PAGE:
The Vietnam War – Jim Keul – with the Army Medical Services Corps | News, Sports, Jobs

We learned about Jim Keul from Tracy, his life before the army and his service in Vietnam. Jim grew up in Tracy, Minnesota and graduated with the Tracy High School class of 1962. He attended St. John’s University in Collegeville, Minnesota, graduating in 1966 with a degree in sociology and an ROTC commission as a sub -Lieutenant in the U.S. Army Reserve. .

Jim returned to Tracy and worked until reporting for the Basic Medical Service Officers Course in January 1967.

“Went to Fort Sam Houston, Brooke Army Medical Center (San Antonio, TX). I spent about three months there. They lined me up for combat work. It was called an assistant battalion surgeon. It prepared you to be a medical platoon leader and treat and evacuate the wounded.

Jim described his field-based training at Fort Sam.

“We did field work: starting IVs; to kick. We did practical work. We even simulated Dust-Offs – charging helicopters and that sort of thing.

He smiles as he remembers living in the single officers’ quarters (BOQ) at Fort Sam with the other new lieutenants.

“A lot of my buddies had fast cars. It was like an office job. We finished at five o’clock. On weekends, we went to the Officers’ Club; jump in our cars; get off at Padre Island; camp on the island all weekend; and come back. (Jim laughs) It was great to live!

The Army assigned Jim to Fort Monmouth, New Jersey.

“I got a great job at Fort Monmouth. I was like a low-level hospital systems administrator in Monmouth. I had the Ambulance Section; I had the outpatient department; and I had rural dispensaries. I had maybe forty-five people. It was an eight to five job, although some nights you had to stay in the hospital all night.

He explained that his new assignment involved a lot of on-the-job training.

“Some of them I didn’t particularly like. I was locked in an office and had to write a lot. I came out, however, and thought I could help motivate people. I had some good sergeants. They educated me quickly, ‘Hey, Lieutenant, you don’t mess with us and we’ll cover your ass.’ I have never had a problem. So, I learned the enlisted ranks very early.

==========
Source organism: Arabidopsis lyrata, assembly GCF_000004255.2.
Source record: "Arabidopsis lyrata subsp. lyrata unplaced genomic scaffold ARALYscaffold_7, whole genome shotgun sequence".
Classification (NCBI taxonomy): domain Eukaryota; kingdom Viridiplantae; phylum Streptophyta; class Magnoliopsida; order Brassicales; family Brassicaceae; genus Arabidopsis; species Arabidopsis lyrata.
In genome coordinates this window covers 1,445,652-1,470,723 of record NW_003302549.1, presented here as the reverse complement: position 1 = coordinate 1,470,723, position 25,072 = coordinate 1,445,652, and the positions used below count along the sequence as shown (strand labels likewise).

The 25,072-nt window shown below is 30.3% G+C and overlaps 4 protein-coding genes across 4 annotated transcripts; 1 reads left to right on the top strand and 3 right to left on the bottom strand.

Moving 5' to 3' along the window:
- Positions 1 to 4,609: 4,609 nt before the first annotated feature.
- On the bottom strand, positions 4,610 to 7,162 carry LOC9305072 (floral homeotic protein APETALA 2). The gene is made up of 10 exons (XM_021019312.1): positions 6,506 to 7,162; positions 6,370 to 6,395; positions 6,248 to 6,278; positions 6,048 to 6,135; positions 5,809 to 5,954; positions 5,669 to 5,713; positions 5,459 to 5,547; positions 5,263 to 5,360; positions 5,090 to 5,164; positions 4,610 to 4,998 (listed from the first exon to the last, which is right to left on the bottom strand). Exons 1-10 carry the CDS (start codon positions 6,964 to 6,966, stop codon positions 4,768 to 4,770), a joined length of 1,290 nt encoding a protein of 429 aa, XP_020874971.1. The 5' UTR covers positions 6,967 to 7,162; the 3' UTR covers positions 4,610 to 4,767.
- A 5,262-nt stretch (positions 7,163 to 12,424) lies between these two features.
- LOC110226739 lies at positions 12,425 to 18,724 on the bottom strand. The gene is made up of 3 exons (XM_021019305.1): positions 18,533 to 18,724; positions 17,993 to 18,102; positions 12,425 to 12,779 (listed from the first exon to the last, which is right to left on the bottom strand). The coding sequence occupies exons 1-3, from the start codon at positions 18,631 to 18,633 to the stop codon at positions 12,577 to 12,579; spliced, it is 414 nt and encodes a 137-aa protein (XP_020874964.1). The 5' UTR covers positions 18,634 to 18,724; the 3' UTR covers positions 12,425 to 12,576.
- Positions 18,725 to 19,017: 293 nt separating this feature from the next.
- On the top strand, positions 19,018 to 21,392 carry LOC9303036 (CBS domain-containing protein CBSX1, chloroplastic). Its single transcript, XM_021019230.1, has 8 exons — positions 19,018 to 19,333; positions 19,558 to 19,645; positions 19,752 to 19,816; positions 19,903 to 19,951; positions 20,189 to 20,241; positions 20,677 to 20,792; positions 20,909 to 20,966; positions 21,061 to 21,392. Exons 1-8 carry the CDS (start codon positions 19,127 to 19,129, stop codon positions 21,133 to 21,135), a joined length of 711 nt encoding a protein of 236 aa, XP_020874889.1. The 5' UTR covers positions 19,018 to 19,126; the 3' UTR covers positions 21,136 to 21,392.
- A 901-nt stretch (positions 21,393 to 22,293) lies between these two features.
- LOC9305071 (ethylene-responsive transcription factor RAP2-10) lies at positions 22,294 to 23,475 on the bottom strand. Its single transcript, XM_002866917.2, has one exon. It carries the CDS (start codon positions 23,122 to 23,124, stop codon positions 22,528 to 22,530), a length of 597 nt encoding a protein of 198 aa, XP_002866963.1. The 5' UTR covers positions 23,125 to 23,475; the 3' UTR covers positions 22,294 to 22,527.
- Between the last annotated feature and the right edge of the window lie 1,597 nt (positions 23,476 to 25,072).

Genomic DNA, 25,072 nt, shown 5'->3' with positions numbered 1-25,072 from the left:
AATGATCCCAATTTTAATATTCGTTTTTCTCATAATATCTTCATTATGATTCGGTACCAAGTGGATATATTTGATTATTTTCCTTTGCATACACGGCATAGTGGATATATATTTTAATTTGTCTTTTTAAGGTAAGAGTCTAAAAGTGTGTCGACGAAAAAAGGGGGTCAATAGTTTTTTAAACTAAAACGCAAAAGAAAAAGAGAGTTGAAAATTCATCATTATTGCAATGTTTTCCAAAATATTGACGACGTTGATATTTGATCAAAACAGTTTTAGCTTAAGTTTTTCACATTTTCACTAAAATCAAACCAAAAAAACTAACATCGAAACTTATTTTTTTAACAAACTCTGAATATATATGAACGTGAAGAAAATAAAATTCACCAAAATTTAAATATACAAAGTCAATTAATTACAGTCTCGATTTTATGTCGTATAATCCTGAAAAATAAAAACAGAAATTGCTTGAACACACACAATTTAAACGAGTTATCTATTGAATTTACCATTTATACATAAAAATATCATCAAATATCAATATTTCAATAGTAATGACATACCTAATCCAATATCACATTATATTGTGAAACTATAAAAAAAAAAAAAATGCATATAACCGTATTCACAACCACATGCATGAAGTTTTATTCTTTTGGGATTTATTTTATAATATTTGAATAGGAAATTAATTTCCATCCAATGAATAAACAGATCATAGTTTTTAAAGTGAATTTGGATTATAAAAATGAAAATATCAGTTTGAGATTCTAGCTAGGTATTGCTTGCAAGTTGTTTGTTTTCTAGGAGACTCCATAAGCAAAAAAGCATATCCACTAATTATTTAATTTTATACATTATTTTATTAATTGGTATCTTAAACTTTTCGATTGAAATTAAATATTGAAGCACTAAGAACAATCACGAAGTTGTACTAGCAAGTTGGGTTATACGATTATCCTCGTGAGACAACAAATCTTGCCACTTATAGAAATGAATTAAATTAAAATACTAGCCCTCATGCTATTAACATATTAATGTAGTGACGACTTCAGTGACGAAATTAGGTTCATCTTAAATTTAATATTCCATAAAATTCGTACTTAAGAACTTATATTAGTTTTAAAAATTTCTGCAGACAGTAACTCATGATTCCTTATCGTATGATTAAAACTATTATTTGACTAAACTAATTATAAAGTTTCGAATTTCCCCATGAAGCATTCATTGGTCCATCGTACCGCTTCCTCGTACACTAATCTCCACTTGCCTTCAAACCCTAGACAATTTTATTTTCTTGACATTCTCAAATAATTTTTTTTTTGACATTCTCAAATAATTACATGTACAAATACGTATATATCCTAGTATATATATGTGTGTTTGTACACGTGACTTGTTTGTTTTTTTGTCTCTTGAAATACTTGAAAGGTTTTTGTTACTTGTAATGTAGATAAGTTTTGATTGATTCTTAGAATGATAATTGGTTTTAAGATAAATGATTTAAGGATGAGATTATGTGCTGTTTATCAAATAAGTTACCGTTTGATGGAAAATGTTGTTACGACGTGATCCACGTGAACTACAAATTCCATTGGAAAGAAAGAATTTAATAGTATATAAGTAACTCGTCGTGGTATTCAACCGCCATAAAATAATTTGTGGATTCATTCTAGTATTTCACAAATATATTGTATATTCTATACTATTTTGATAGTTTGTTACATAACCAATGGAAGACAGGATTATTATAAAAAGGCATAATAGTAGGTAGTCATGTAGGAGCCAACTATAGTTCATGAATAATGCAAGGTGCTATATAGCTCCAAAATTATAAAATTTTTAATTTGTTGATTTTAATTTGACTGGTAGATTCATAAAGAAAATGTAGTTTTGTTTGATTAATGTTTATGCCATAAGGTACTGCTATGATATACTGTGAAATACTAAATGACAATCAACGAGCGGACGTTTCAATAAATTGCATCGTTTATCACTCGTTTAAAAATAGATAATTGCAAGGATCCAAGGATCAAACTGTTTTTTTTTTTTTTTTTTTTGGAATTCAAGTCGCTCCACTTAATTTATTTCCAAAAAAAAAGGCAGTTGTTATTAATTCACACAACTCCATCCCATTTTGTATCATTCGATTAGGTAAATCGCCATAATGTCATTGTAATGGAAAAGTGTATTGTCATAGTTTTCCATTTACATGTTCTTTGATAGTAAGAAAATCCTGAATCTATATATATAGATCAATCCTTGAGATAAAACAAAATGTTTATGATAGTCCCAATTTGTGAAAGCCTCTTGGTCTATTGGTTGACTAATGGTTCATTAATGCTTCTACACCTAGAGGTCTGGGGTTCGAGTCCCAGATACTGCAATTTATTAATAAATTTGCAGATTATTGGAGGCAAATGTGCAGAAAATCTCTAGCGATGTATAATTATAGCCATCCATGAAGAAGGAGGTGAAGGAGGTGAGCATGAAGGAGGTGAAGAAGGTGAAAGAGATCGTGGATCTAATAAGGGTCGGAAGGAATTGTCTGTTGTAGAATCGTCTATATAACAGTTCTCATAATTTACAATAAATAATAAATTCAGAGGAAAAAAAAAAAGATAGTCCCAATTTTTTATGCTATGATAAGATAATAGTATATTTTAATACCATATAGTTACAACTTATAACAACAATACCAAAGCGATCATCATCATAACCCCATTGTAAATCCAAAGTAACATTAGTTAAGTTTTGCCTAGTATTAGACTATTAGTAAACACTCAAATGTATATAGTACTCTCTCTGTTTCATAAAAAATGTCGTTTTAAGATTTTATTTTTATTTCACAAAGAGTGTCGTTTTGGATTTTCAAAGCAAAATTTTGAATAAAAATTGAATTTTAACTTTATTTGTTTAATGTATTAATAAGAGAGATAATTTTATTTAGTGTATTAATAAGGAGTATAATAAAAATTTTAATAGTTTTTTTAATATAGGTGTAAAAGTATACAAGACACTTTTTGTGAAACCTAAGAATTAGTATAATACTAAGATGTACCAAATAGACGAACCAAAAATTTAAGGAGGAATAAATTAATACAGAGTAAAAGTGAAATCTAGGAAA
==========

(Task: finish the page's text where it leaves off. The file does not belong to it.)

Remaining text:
Jim’s responsibilities included the outpatient clinic at the Patterson Military Hospital in Fort Monmouth.

“The people I was very close to were at the outpatient clinic. We have taken care of many retired army or military personnel in this region. So a lot of the work was making sure they were comfortable and that we were taking good care of them.

Other responsibilities took Jim and his people to areas off Fort Monmouth.

“I would go out and check my two dispensaries. One was on a small island where there was an anti-aircraft missile site (to defend the New York metropolitan area). We also had to transport people for specialist outpatient care. We would drive a lot of people to Fort Dix. It was part of our ambulance section.

Jim loved his job, but enjoyed his free time even more.

“It was right on the shore of New Jersey. My best friend was a vet there, smart as a whip. Like me, he liked to have fun, (Jim laughs) so we got on well. We had a great little cabin on the shore. We couldn’t afford it, (Jim laughs) but we were great players.

Their apartment just by the shore has become party central.

“There were lots of places right next to our house along the beach. There were all kinds of activities. Asbury Park was just south of us. It was a hot spot.

Sometimes the party left the beach for the nearby big city.

“We went to New York for a bit. We would have free tickets; make an appointment; and go to a Broadway show. We were going to a horse trail and down to Atlantic City.

But all good things must end. Jim’s assignment at Fort Monmouth ended ahead of schedule. He arrived in March 1967 and received reassignment orders in November 1967.

“The colonel could say sometimes that I was having too much fun. When I received my orders from ‘Nam, he said, ‘You know, Keul, for every action there is an equal reaction. You go to ‘Nam.’ (Jim laughs)

Jim wasn’t scared off by orders in Vietnam because he was young and thought he was invincible. He described his trip abroad.

“I had a little home leave and then I took a commercial flight to San Francisco. That’s where I flew from. We were on a commercial flight with some lovely flight attendants. We refueled in Hawaii and then Tan Son Nhut, just outside Saigon.

He remembers landing at Tan Son Nhut Air Base in early January 1968.

“Oh, the heat and the smell. It was a revelation, let me tell you. They sent us to a replacement depot. We were just hanging out, waiting for orders. When I read mine, that little old lady, sweeping the floor, said, “A lot of VC.” (French for ‘Many Viet Cong’) Of course I didn’t know what”a lot” supposed.”

By the end of January 1968, Jim had learned what “Many VC” could do to his new unit.

The Departmental Museum of Lyon is organizing an exhibition on the impact of the Vietnam War on the department of Lyon. If you would like to share experiences in Vietnam or help with the exhibit, please contact me at prairieview [email protected] or call the museum at 537-6580.

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Christine E. Phillips